Advanced Illumination Techniques for GPU-Based Volume Ray Casting
Full Conference One-Day Full Conference
Saturday, 13 December, 08:30 - 12:15
Room 311, 312
In-depth instruction on advanced illumination techniques for volume ray casting implemented on the graphics processing unit (GPU). This course covers fast implementations of local and global illumination techniques for volume data and implicit surfaces, including ambient occlusion, deep shadow maps, and scattering effects.
Volume ray-casting techniques are important for both visual arts and visualisation. They support efficient generation of visual effects and visualisation of scientific data obtained by tomography or numerical simulation. Due to their flexibility, experts agree that GPU-based ray casting is the state-of-the art technique for interactive volume rendering. It will most likely replace existing slice-based techniques in the near future. Volume rendering techniques are also effective for direct rendering of implicit surfaces used for soft-body animation and constructive solid geometry.
The course, which begins with a detailed introduction to the concepts behind GPU-based ray casting, focuses on advanced illumination techniques that approximate physically based light transport more convincingly. Such techniques include interactive implementation of soft and hard shadows, ambient occlusion, and simple Monte-Carlo based approaches to global illumination, including translucency and scattering.
With these techniques, users can interactively create convincing images from volumetric data whose visual quality goes far beyond traditional approaches. Using volume rendering techniques, artists who create medical visualisation for science magazines may now work on tomographic scans directly, without creating polygonal models of anatomical structures.
A working knowledge of computer graphics and basic programming skills, familiarity with graphics hardware and shading languages, and basic knowledge of volume data and interactive volume-rendering techniques.
The steadily growing number of developers who create specialized implementations of volume-rendering techniques on state-of-the-art graphics hardware.
VRVis Research Center for Virtual Reality and Visualization
Westfälische Wilhelms-Universität Münster
Siemens Corporate Research
Christof Rezk-Salama has received a PhD from the Friedrich-Alexander-Universität Erlangen-Nürnberg as a scholarship holder of the graduate college 3D image analysis and synthesis. He has worked as a research engineer for the R&D department of Siemens Medical Solutions. Since October 2003, he has been an assistant professor at the Computer Graphics Group of the Universität Siegen. He regularly presents lectures and courses on computer graphics, scientific visualization, character animation, and graphics programming. He has gained practical experience in applying computer graphics to several scientific projects in medicine, geology, and archaeology. He has released the award winning open-source project OpenQVis and is a co-author of the book Real-Time Volume Graphics.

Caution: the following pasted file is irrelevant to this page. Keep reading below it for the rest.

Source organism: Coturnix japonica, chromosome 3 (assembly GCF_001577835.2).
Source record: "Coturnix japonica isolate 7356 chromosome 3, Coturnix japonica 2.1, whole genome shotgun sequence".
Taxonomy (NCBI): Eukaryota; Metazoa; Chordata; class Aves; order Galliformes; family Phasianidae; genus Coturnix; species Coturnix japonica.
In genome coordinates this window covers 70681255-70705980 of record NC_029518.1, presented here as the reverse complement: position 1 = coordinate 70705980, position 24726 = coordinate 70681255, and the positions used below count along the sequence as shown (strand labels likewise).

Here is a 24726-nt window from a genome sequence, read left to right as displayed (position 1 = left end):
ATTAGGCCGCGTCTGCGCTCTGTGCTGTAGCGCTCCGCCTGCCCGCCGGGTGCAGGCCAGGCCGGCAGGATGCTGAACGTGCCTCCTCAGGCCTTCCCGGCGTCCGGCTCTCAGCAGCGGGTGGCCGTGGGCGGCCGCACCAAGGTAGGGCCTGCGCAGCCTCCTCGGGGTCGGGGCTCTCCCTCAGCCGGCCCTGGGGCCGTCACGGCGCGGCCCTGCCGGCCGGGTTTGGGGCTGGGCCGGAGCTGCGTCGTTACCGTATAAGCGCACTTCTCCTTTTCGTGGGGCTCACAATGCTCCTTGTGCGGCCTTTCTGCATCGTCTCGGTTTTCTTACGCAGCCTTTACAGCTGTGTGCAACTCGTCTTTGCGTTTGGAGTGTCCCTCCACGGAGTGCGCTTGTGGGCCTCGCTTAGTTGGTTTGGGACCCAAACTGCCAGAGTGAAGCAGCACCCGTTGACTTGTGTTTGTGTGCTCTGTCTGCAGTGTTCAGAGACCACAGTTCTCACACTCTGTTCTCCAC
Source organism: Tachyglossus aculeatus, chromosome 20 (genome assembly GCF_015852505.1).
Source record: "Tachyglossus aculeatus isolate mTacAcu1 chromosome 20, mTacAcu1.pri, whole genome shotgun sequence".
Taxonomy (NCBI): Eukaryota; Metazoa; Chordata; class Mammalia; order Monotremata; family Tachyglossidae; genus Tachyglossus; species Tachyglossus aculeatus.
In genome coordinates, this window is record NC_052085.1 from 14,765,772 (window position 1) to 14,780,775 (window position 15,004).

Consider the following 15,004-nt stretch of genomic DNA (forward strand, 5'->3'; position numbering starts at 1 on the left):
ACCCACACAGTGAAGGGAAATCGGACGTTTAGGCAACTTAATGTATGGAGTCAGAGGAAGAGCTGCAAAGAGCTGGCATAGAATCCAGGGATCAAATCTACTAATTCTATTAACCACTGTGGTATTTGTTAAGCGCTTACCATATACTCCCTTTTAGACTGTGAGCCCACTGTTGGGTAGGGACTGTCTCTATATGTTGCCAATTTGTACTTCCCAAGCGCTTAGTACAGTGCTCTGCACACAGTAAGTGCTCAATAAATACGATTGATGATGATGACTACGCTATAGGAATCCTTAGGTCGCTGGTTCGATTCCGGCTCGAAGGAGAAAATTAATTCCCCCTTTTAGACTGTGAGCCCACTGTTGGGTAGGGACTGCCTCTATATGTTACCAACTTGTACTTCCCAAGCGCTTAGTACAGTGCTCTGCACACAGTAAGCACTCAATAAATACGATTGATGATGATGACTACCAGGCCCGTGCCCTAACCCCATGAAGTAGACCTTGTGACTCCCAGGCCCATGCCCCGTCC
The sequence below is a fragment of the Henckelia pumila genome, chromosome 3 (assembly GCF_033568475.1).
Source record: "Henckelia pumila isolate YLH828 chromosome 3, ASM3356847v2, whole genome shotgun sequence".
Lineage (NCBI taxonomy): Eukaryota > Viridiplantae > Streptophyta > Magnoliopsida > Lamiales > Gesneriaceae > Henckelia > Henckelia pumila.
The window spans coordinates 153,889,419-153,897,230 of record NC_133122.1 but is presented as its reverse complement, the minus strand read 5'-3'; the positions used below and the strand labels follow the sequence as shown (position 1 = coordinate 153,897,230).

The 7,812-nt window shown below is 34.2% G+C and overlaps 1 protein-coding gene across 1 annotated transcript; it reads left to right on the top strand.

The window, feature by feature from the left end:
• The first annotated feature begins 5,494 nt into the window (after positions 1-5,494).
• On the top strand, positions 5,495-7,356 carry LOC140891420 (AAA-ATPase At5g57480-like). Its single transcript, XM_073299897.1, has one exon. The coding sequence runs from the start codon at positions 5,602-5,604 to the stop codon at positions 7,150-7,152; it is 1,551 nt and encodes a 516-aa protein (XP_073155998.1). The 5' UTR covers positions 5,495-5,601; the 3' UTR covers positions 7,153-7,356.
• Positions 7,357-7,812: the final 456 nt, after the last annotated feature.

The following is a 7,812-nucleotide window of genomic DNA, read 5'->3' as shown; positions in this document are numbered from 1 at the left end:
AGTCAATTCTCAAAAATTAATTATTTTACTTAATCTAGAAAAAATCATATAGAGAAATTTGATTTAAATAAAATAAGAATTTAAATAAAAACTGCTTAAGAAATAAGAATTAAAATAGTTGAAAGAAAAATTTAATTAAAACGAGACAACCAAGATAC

Markus Hadwiger is a senior researcher at the VRVis Research Center in Vienna. He received his PhD in computer science from the Technische Universität Wien in 2004 and has been a researcher at VRVis since 2000, working in the Basic Research on Visualization group and the Medical Visualization group. He has been involved in several courses and tutorials about volume rendering and visualisation at ACM SIGGRAPH, IEEE Visualization, and Eurographics. He is a co-author of the book Real-Time Volume Graphics published by A K Peters.
Timo Ropinski is a postdoctoral researcher working in the field of medical volume visualisation. After receiving his PhD in 2004 from the Westfälische Wilhelms-Universität Münster, he became a project leader within the collaborative research center SFB 656, a cooperative project of researchers from medicine, mathematics, chemistry, physics, and computer science. His research is focused on interactive aspects of medical volume visualisation with the goal to make these techniques more accessible. He is the initiator of the Voreen open-source project, in which a flexible volume-rendering framework is developed. The results of his scientific work have been published in various international conferences including Eurographics, IEEE VR, VMV, and others.
In 2007, Patric Ljung joined Siemens Corporate Research in Princeton, New Jersey, where he works as a research scientist in the Imaging Architectures group. He received his PhD in Scientific Visualization from Linköpings universitet in 2006. Between 1989 and 1995, he worked as a software engineer with embedded and telecom systems, developing software architectures, graphical user interfaces, voice-mail systems, communication protocols, network and interprocess communication, and compilers. His current research interest is in advanced illumination and shading techniques, software architectures for extensible graphics, and management and rendering of large medical datasets.